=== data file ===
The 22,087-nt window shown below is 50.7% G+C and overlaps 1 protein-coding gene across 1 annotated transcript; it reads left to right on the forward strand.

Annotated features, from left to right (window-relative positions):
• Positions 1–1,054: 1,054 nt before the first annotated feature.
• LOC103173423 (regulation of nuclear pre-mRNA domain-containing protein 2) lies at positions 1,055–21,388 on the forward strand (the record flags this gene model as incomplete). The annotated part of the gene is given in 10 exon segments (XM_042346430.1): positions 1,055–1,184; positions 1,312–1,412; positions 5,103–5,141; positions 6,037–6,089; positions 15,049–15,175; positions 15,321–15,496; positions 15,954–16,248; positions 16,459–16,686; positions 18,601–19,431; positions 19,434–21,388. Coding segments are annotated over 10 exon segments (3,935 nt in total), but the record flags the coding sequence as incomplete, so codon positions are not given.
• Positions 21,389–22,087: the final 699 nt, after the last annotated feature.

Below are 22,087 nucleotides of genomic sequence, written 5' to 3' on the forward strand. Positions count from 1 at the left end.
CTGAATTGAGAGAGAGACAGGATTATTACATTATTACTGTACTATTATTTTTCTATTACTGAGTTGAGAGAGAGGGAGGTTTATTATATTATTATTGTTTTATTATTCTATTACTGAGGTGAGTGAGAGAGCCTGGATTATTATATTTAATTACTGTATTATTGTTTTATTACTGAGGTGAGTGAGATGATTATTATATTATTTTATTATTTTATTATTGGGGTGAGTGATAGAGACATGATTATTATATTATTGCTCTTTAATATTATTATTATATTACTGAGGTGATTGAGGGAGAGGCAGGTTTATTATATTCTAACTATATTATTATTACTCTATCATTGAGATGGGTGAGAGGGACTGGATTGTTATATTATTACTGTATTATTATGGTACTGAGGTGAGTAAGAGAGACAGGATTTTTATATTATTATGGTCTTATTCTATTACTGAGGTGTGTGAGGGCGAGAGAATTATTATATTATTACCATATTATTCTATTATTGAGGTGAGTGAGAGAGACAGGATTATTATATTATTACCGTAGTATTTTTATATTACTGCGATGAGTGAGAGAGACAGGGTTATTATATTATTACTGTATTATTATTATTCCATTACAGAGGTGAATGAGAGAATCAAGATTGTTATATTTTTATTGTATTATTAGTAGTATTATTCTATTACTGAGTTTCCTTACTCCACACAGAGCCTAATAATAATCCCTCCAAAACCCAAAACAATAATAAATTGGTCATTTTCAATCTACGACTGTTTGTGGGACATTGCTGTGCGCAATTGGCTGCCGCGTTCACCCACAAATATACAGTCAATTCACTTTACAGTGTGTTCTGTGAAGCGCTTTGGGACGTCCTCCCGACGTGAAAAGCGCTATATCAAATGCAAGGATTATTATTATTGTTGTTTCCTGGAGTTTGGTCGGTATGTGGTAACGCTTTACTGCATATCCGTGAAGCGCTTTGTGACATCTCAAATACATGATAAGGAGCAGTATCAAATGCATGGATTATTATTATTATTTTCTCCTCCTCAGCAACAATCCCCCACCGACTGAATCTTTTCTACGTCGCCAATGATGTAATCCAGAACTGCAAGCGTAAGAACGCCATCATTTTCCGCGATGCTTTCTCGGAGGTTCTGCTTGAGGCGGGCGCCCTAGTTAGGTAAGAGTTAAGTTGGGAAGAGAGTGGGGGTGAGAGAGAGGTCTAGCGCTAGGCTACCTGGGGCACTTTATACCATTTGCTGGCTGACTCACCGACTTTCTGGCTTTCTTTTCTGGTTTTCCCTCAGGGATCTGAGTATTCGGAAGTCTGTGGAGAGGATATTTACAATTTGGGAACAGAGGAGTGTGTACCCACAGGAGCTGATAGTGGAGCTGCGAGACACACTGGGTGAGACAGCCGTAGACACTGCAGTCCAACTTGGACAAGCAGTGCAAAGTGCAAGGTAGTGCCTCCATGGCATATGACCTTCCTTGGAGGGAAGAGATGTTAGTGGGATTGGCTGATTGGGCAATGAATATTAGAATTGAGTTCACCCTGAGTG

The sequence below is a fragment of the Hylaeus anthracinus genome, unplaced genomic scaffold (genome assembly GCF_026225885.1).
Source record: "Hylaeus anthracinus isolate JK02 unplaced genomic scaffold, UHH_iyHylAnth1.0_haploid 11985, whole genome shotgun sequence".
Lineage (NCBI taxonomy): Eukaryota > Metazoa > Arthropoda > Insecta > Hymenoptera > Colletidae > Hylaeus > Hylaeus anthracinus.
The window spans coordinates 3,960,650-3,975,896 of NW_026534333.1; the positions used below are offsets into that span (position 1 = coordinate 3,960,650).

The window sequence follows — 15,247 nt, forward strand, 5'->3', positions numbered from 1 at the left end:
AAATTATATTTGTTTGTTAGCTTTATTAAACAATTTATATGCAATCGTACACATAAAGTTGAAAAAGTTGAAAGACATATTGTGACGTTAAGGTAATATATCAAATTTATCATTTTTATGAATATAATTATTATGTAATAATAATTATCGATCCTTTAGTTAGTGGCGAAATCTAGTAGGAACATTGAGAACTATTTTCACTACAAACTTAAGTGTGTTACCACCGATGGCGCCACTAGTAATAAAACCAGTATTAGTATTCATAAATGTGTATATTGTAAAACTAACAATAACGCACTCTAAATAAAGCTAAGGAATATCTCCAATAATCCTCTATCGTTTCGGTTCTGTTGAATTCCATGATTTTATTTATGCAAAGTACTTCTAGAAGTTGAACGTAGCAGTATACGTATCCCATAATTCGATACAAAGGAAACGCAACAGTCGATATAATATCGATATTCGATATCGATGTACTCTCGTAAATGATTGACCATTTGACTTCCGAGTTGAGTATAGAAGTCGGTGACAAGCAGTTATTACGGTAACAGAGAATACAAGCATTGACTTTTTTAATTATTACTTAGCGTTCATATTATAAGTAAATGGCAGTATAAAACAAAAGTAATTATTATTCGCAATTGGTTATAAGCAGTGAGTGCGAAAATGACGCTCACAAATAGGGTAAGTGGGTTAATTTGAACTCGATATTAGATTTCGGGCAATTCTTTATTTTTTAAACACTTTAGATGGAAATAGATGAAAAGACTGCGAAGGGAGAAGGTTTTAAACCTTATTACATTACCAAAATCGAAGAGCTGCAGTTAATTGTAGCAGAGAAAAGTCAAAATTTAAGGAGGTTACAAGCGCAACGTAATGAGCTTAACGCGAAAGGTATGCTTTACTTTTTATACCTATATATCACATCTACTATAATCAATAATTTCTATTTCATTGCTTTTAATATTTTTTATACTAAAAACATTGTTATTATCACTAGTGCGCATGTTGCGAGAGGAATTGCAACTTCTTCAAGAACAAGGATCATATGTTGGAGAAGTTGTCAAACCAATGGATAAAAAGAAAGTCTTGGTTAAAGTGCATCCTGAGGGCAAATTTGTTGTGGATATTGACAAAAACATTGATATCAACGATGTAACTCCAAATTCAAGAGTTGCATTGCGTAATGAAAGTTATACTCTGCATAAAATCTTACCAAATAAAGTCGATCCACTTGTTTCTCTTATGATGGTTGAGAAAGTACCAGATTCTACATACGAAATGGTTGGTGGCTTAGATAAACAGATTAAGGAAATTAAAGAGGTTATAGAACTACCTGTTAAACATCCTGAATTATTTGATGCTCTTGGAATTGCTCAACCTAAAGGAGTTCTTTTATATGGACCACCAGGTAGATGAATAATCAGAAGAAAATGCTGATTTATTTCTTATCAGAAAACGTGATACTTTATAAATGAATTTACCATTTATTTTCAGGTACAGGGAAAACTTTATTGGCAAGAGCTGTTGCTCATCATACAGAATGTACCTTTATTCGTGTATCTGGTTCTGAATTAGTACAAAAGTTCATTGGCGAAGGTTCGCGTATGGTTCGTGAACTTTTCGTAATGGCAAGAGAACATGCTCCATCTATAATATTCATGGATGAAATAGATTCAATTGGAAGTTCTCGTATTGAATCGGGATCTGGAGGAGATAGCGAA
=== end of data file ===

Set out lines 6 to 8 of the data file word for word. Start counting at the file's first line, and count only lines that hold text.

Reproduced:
Below are 22,087 nucleotides of genomic sequence, written 5' to 3' on the forward strand. Positions count from 1 at the left end.
CTGAATTGAGAGAGAGACAGGATTATTACATTATTACTGTACTATTATTTTTCTATTACTGAGTTGAGAGAGAGGGAGGTTTATTATATTATTATTGTTTTATTATTCTATTACTGAGGTGAGTGAGAGAGCCTGGATTATTATATTTAATTACTGTATTATTGTTTTATTACTGAGGTGAGTGAGATGATTATTATATTATTTTATTATTTTATTATTGGGGTGAGTGATAGAGACATGATTATTATATTATTGCTCTTTAATATTATTATTATATTACTGAGGTGATTGAGGGAGAGGCAGGTTTATTATATTCTAACTATATTATTATTACTCTATCATTGAGATGGGTGAGAGGGACTGGATTGTTATATTATTACTGTATTATTATGGTACTGAGGTGAGTAAGAGAGACAGGATTTTTATATTATTATGGTCTTATTCTATTACTGAGGTGTGTGAGGGCGAGAGAATTATTATATTATTACCATATTATTCTATTATTGAGGTGAGTGAGAGAGACAGGATTATTATATTATTACCGTAGTATTTTTATATTACTGCGATGAGTGAGAGAGACAGGGTTATTATATTATTACTGTATTATTATTATTCCATTACAGAGGTGAATGAGAGAATCAAGATTGTTATATTTTTATTGTATTATTAGTAGTATTATTCTATTACTGAGTTTCCTTACTCCACACAGAGCCTAATAATAATCCCTCCAAAACCCAAAACAATAATAAATTGGTCATTTTCAATCTACGACTGTTTGTGGGACATTGCTGTGCGCAATTGGCTGCCGCGTTCACCCACAAATATACAGTCAATTCACTTTACAGTGTGTTCTGTGAAGCGCTTTGGGACGTCCTCCCGACGTGAAAAGCGCTATATCAAATGCAAGGATTATTATTATTGTTGTTTCCTGGAGTTTGGTCGGTATGTGGTAACGCTTTACTGCATATCCGTGAAGCGCTTTGTGACATCTCAAATACATGATAAGGAGCAGTATCAAATGCATGGATTATTATTATTATTTTCTCCTCCTCAGCAACAATCCCCCACCGACTGAATCTTTTCTACGTCGCCAATGATGTAATCCAGAACTGCAAGCGTAAGAACGCCATCATTTTCCGCGATGCTTTCTCGGAGGTTCTGCTTGAGGCGGGCGCCCTAGTTAGGTAAGAGTTAAGTTGGGAAGAGAGTGGGGGTGAGAGAGAGGTCTAGCGCTAGGCTACCTGGGGCACTTTATACCATTTGCTGGCTGACTCACCGACTTTCTGGCTTTCTTTTCTGGTTTTCCCTCAGGGATCTGAGTATTCGGAAGTCTGTGGAGAGGATATTTACAATTTGGGAACAGAGGAGTGTGTACCCACAGGAGCTGATAGTGGAGCTGCGAGACACACTGGGTGAGACAGCCGTAGACACTGCAGTCCAACTTGGACAAGCAGTGCAAAGTGCAAGGTAGTGCCTCCATGGCATATGACCTTCCTTGGAGGGAAGAGATGTTAGTGGGATTGGCTGATTGGGCAATGAATATTAGAATTGAGTTCACCCTGAGTG

The sequence below is a fragment of the Hylaeus anthracinus genome, unplaced genomic scaffold (genome assembly GCF_026225885.1).